A Stranger’s Mirror: New and Selected Poems, 1994-2014, by Marilyn Hacker, consists of 25 new poems; translations of French and Francophone poets whose work she encountered in France and the Middle East, and selections from four previous books. Like a simply set table that is cast in a certain light, the book brings us to places filled with thoughtful sentiment. It would be misleading, however, to say that the patterns of life in this collection are benign. Yes, we are embraced by the consistent lyricism of the poet’s voice and her facility with various poetic forms. But, in drawing on the most frightening records of history, and in chronicling the cruelties of an age, this work wrings a fraught beauty.
A member of a feminist-poetry sisterhood, Hacker is allied with Carolyn Forché as she bears witness; with Adrienne Rich as she shatters silences; and with Audre Lorde as she shows us the ravages of illness and the courage to confront it—an alternative to suffering in silent shame.
Akin though she is to these feminist poets, Hacker brings men into the story, as well. Adopting Hayden Carruth’s “paragraph” as a poetic form, she invites him into her narrative in several poems, including “Paragraph for Hayden”. The subject of the poem alludes to death, which, barely camouflaged in its different causes, stalks almost every poem in this book. We read about terminal drinking and smoking, about war, cancer, and AIDS. We read cautionary poems about youth and old age, and poems in which men and women frequent dangerous places in dangerous times.
Apparently unafraid of any subject, Hacker grapples with the Holocaust; illness; and the female body as both personal and political territory. The latter is especially complex and powerful in the poem “Rabi’a’s Renga”, about a young Arab girl who seeks asylum from a culture that punishes its survivors of rape. The girl, while seeking refugee status, finds herself in prison. Hacker enlightens us to the threats to refugeesthe prison sentence issued by one’s home country to incarceration in one’s new “homeland.”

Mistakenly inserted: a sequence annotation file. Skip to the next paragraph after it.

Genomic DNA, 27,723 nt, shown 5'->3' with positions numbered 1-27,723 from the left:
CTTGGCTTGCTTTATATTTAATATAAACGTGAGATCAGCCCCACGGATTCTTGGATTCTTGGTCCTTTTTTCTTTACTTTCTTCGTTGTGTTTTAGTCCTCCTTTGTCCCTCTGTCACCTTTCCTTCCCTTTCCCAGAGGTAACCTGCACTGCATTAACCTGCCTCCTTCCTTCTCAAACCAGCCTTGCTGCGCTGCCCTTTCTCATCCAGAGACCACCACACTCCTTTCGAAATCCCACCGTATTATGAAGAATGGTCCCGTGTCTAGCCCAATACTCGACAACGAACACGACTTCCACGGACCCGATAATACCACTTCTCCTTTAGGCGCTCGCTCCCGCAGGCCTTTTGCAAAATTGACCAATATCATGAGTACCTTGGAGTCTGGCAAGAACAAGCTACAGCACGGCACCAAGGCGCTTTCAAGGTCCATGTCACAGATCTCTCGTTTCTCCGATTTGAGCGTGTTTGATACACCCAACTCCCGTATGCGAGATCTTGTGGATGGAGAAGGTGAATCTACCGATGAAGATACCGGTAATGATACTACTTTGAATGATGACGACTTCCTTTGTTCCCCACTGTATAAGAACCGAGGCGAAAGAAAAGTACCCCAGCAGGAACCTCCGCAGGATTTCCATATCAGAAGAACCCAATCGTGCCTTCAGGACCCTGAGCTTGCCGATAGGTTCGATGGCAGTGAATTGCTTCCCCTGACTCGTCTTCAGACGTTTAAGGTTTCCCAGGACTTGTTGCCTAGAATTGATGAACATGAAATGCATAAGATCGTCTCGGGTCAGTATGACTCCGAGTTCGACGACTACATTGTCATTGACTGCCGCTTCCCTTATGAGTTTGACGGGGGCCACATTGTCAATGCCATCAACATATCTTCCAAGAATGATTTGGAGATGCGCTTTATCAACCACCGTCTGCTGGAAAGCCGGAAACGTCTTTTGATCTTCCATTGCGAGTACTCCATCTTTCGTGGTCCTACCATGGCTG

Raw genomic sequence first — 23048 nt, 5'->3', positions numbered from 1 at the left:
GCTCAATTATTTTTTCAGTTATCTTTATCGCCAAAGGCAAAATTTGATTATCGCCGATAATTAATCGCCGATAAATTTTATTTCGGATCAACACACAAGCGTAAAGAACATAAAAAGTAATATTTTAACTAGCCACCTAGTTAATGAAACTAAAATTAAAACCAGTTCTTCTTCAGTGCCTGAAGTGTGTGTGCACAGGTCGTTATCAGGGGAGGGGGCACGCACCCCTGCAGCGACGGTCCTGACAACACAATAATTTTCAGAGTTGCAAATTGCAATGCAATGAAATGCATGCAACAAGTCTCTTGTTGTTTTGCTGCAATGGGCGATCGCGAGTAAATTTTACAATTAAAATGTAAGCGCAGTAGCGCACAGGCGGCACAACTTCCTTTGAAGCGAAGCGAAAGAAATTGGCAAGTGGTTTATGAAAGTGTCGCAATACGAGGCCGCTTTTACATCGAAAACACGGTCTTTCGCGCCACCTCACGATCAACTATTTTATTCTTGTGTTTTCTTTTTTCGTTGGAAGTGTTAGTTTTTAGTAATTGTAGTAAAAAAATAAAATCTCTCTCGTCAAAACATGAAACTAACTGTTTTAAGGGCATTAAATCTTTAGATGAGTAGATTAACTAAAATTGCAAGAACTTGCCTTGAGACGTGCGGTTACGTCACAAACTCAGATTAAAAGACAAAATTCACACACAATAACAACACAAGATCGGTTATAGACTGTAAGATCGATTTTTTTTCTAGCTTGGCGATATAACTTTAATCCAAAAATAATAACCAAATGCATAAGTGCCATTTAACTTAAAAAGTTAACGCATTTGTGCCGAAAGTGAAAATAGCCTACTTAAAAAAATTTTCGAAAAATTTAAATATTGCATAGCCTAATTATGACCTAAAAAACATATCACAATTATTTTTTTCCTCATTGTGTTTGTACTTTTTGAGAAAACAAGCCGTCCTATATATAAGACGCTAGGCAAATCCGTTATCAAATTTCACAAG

A frequent traveler to the embattled Middle East, Hacker traces the refugee’s paradox across history and cultural borders, sometimes in the course of a few lines. One of the book’s final poems, “Ghazal: dar al-harb,” etches the knotty relationship between oppressor and protector. True to the Arabic ghazal form, the last words are repeated at the end of the lines in each couplet. With the repetition of “my country,” Hacker takes ownership for problems she sees with the United States’ role in the Middle East conflict. She writes, “Who trained the interrogators, bought the bulldozers? /—paper trails all indicate my country.”
The specter of the refugee also surfaces in the poem, this time in reference to Walter Benjamin. Benjamin, too, fled an oppressive regime: though in his case, it was that of the Nazis. Despite being granted an American visa, Benjamin died under mysterious circumstances—most say suicide—before he could escape Nazi-occupied Spain. Linking his death to the burden of statelessness, Hacker writes, “Walter Benjamin died in despair of a visa/permitting him to integrate my country.”
In this bleak universe, Oppression itself is the oppressor, and Death is the murderer. (There are few contexts in life—poetry among them—in which this axiom applies.) Hacker’s poems are great equalizers: no one is free from blame, no one free from dying; there is little emotional wiggle room. Poem after poem bears the weight of despairing people’s struggle to survive. Bearing witness is Hacker’s life’s work, her testimony. Born in New York City in 1942 to Jewish immigrant parents, Hacker carries fear, danger, and the tentativeness of survival across history. Her compassion for Rabi’a, for example, mirrors the struggle of Jews leaving Europe during the war—as well as the struggles of Jews and Arabs, who become one and the same. In Hacker’s book, we are all suffering, and we are all responsible.